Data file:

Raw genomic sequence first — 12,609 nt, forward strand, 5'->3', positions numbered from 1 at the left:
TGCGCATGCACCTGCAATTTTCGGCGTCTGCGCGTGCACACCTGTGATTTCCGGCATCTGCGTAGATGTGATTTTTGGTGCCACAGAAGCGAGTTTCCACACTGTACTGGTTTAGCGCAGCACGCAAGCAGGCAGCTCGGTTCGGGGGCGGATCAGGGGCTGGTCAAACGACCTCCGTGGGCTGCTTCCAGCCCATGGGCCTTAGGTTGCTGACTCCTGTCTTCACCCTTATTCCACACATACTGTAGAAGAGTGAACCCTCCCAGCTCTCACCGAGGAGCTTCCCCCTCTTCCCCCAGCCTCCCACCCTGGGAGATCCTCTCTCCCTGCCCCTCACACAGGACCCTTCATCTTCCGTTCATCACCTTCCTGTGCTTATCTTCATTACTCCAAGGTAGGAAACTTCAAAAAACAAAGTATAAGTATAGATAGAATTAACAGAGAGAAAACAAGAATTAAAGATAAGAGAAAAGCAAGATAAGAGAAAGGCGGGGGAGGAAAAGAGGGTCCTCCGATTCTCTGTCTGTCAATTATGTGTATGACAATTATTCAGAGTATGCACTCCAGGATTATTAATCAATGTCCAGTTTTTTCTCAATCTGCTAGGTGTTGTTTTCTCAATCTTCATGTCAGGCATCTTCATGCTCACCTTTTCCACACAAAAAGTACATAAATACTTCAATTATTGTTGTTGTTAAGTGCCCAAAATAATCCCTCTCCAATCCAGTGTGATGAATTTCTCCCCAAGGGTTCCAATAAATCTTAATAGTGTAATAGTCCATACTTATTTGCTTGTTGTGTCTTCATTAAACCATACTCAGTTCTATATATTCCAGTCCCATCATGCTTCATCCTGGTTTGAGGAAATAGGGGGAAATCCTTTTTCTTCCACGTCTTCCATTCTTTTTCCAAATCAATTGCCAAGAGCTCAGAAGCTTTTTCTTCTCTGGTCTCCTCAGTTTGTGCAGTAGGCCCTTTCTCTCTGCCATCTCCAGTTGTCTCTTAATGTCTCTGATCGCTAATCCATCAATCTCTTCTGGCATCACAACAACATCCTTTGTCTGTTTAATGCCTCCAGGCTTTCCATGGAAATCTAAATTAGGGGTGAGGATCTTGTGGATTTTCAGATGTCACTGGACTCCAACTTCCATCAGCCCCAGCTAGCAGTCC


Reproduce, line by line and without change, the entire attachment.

Raw genomic sequence first — 12,609 nt, forward strand, 5'->3', positions numbered from 1 at the left:
TGCGCATGCACCTGCAATTTTCGGCGTCTGCGCGTGCACACCTGTGATTTCCGGCATCTGCGTAGATGTGATTTTTGGTGCCACAGAAGCGAGTTTCCACACTGTACTGGTTTAGCGCAGCACGCAAGCAGGCAGCTCGGTTCGGGGGCGGATCAGGGGCTGGTCAAACGACCTCCGTGGGCTGCTTCCAGCCCATGGGCCTTAGGTTGCTGACTCCTGTCTTCACCCTTATTCCACACATACTGTAGAAGAGTGAACCCTCCCAGCTCTCACCGAGGAGCTTCCCCCTCTTCCCCCAGCCTCCCACCCTGGGAGATCCTCTCTCCCTGCCCCTCACACAGGACCCTTCATCTTCCGTTCATCACCTTCCTGTGCTTATCTTCATTACTCCAAGGTAGGAAACTTCAAAAAACAAAGTATAAGTATAGATAGAATTAACAGAGAGAAAACAAGAATTAAAGATAAGAGAAAAGCAAGATAAGAGAAAGGCGGGGGAGGAAAAGAGGGTCCTCCGATTCTCTGTCTGTCAATTATGTGTATGACAATTATTCAGAGTATGCACTCCAGGATTATTAATCAATGTCCAGTTTTTTCTCAATCTGCTAGGTGTTGTTTTCTCAATCTTCATGTCAGGCATCTTCATGCTCACCTTTTCCACACAAAAAGTACATAAATACTTCAATTATTGTTGTTGTTAAGTGCCCAAAATAATCCCTCTCCAATCCAGTGTGATGAATTTCTCCCCAAGGGTTCCAATAAATCTTAATAGTGTAATAGTCCATACTTATTTGCTTGTTGTGTCTTCATTAAACCATACTCAGTTCTATATATTCCAGTCCCATCATGCTTCATCCTGGTTTGAGGAAATAGGGGGAAATCCTTTTTCTTCCACGTCTTCCATTCTTTTTCCAAATCAATTGCCAAGAGCTCAGAAGCTTTTTCTTCTCTGGTCTCCTCAGTTTGTGCAGTAGGCCCTTTCTCTCTGCCATCTCCAGTTGTCTCTTAATGTCTCTGATCGCTAATCCATCAATCTCTTCTGGCATCACAACAACATCCTTTGTCTGTTTAATGCCTCCAGGCTTTCCATGGAAATCTAAATTAGGGGTGAGGATCTTGTGGATTTTCAGATGTCACTGGACTCCAACTTCCATCAGCCCCAGCTAGCAGTCC